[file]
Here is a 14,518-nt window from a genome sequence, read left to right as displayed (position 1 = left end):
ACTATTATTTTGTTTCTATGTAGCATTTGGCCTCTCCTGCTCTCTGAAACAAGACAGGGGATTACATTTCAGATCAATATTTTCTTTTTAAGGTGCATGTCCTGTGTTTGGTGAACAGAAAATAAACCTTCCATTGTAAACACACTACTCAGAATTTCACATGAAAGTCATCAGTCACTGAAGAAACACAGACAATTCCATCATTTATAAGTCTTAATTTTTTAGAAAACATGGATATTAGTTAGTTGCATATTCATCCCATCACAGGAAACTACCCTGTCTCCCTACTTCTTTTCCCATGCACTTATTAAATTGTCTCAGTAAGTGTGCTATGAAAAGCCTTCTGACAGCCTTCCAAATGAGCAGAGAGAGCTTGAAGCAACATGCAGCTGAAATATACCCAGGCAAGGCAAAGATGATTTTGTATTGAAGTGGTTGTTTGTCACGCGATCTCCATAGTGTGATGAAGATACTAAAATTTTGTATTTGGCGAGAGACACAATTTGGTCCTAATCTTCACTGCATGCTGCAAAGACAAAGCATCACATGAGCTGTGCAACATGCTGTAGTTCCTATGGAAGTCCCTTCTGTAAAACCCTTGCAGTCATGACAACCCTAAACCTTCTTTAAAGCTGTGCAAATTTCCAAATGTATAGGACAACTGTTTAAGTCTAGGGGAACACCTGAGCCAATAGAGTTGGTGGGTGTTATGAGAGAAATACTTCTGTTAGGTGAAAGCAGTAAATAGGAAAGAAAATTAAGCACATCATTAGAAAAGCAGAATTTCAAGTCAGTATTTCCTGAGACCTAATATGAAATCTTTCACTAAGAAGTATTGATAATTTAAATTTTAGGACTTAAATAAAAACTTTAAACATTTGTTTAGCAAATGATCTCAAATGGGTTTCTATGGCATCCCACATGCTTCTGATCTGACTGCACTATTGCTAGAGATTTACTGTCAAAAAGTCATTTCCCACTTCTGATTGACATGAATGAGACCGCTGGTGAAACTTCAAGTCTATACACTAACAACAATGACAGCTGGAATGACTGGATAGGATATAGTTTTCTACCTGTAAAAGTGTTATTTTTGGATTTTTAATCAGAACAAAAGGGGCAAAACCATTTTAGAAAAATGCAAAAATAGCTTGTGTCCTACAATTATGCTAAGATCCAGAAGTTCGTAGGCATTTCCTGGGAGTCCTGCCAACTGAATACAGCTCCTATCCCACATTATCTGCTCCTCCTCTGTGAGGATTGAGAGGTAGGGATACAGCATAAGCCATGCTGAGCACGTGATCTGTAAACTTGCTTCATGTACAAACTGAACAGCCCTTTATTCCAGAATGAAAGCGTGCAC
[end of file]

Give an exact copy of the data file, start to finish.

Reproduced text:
Here is a 14,518-nt window from a genome sequence, read left to right as displayed (position 1 = left end):
ACTATTATTTTGTTTCTATGTAGCATTTGGCCTCTCCTGCTCTCTGAAACAAGACAGGGGATTACATTTCAGATCAATATTTTCTTTTTAAGGTGCATGTCCTGTGTTTGGTGAACAGAAAATAAACCTTCCATTGTAAACACACTACTCAGAATTTCACATGAAAGTCATCAGTCACTGAAGAAACACAGACAATTCCATCATTTATAAGTCTTAATTTTTTAGAAAACATGGATATTAGTTAGTTGCATATTCATCCCATCACAGGAAACTACCCTGTCTCCCTACTTCTTTTCCCATGCACTTATTAAATTGTCTCAGTAAGTGTGCTATGAAAAGCCTTCTGACAGCCTTCCAAATGAGCAGAGAGAGCTTGAAGCAACATGCAGCTGAAATATACCCAGGCAAGGCAAAGATGATTTTGTATTGAAGTGGTTGTTTGTCACGCGATCTCCATAGTGTGATGAAGATACTAAAATTTTGTATTTGGCGAGAGACACAATTTGGTCCTAATCTTCACTGCATGCTGCAAAGACAAAGCATCACATGAGCTGTGCAACATGCTGTAGTTCCTATGGAAGTCCCTTCTGTAAAACCCTTGCAGTCATGACAACCCTAAACCTTCTTTAAAGCTGTGCAAATTTCCAAATGTATAGGACAACTGTTTAAGTCTAGGGGAACACCTGAGCCAATAGAGTTGGTGGGTGTTATGAGAGAAATACTTCTGTTAGGTGAAAGCAGTAAATAGGAAAGAAAATTAAGCACATCATTAGAAAAGCAGAATTTCAAGTCAGTATTTCCTGAGACCTAATATGAAATCTTTCACTAAGAAGTATTGATAATTTAAATTTTAGGACTTAAATAAAAACTTTAAACATTTGTTTAGCAAATGATCTCAAATGGGTTTCTATGGCATCCCACATGCTTCTGATCTGACTGCACTATTGCTAGAGATTTACTGTCAAAAAGTCATTTCCCACTTCTGATTGACATGAATGAGACCGCTGGTGAAACTTCAAGTCTATACACTAACAACAATGACAGCTGGAATGACTGGATAGGATATAGTTTTCTACCTGTAAAAGTGTTATTTTTGGATTTTTAATCAGAACAAAAGGGGCAAAACCATTTTAGAAAAATGCAAAAATAGCTTGTGTCCTACAATTATGCTAAGATCCAGAAGTTCGTAGGCATTTCCTGGGAGTCCTGCCAACTGAATACAGCTCCTATCCCACATTATCTGCTCCTCCTCTGTGAGGATTGAGAGGTAGGGATACAGCATAAGCCATGCTGAGCACGTGATCTGTAAACTTGCTTCATGTACAAACTGAACAGCCCTTTATTCCAGAATGAAAGCGTGCAC